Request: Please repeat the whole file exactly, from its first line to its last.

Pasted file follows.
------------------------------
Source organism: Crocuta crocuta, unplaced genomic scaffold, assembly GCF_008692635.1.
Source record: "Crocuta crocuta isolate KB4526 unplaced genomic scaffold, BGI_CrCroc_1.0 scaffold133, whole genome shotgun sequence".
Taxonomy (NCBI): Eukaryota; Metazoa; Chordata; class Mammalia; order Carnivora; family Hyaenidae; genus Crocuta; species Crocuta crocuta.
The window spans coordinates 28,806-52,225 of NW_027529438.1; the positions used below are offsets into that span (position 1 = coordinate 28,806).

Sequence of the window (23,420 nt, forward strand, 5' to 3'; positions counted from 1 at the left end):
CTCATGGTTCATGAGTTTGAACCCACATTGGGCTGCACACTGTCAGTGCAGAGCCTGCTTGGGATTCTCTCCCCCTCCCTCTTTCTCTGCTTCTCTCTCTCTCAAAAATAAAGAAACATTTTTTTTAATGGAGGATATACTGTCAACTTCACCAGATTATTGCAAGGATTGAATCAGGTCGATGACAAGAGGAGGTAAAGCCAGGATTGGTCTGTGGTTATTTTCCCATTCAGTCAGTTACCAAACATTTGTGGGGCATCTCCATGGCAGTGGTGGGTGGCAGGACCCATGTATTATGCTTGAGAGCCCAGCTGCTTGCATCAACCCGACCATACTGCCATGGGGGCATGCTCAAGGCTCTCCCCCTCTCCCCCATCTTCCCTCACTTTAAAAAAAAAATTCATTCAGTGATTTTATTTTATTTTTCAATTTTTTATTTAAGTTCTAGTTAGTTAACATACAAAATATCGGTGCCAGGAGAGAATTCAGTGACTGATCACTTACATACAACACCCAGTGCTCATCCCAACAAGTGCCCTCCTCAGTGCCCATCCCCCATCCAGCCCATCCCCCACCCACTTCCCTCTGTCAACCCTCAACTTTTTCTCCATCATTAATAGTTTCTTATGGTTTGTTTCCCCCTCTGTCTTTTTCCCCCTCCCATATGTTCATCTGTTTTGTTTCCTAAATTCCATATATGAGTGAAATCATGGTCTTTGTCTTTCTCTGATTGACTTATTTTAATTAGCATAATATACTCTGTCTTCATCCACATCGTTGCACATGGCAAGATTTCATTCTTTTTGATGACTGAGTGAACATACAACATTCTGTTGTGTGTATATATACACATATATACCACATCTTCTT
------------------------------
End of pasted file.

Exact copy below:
Source organism: Crocuta crocuta, unplaced genomic scaffold, assembly GCF_008692635.1.
Source record: "Crocuta crocuta isolate KB4526 unplaced genomic scaffold, BGI_CrCroc_1.0 scaffold133, whole genome shotgun sequence".
Taxonomy (NCBI): Eukaryota; Metazoa; Chordata; class Mammalia; order Carnivora; family Hyaenidae; genus Crocuta; species Crocuta crocuta.
The window spans coordinates 28,806-52,225 of NW_027529438.1; the positions used below are offsets into that span (position 1 = coordinate 28,806).

Sequence of the window (23,420 nt, forward strand, 5' to 3'; positions counted from 1 at the left end):
CTCATGGTTCATGAGTTTGAACCCACATTGGGCTGCACACTGTCAGTGCAGAGCCTGCTTGGGATTCTCTCCCCCTCCCTCTTTCTCTGCTTCTCTCTCTCTCAAAAATAAAGAAACATTTTTTTTAATGGAGGATATACTGTCAACTTCACCAGATTATTGCAAGGATTGAATCAGGTCGATGACAAGAGGAGGTAAAGCCAGGATTGGTCTGTGGTTATTTTCCCATTCAGTCAGTTACCAAACATTTGTGGGGCATCTCCATGGCAGTGGTGGGTGGCAGGACCCATGTATTATGCTTGAGAGCCCAGCTGCTTGCATCAACCCGACCATACTGCCATGGGGGCATGCTCAAGGCTCTCCCCCTCTCCCCCATCTTCCCTCACTTTAAAAAAAAAATTCATTCAGTGATTTTATTTTATTTTTCAATTTTTTATTTAAGTTCTAGTTAGTTAACATACAAAATATCGGTGCCAGGAGAGAATTCAGTGACTGATCACTTACATACAACACCCAGTGCTCATCCCAACAAGTGCCCTCCTCAGTGCCCATCCCCCATCCAGCCCATCCCCCACCCACTTCCCTCTGTCAACCCTCAACTTTTTCTCCATCATTAATAGTTTCTTATGGTTTGTTTCCCCCTCTGTCTTTTTCCCCCTCCCATATGTTCATCTGTTTTGTTTCCTAAATTCCATATATGAGTGAAATCATGGTCTTTGTCTTTCTCTGATTGACTTATTTTAATTAGCATAATATACTCTGTCTTCATCCACATCGTTGCACATGGCAAGATTTCATTCTTTTTGATGACTGAGTGAACATACAACATTCTGTTGTGTGTATATATACACATATATACCACATCTTCTT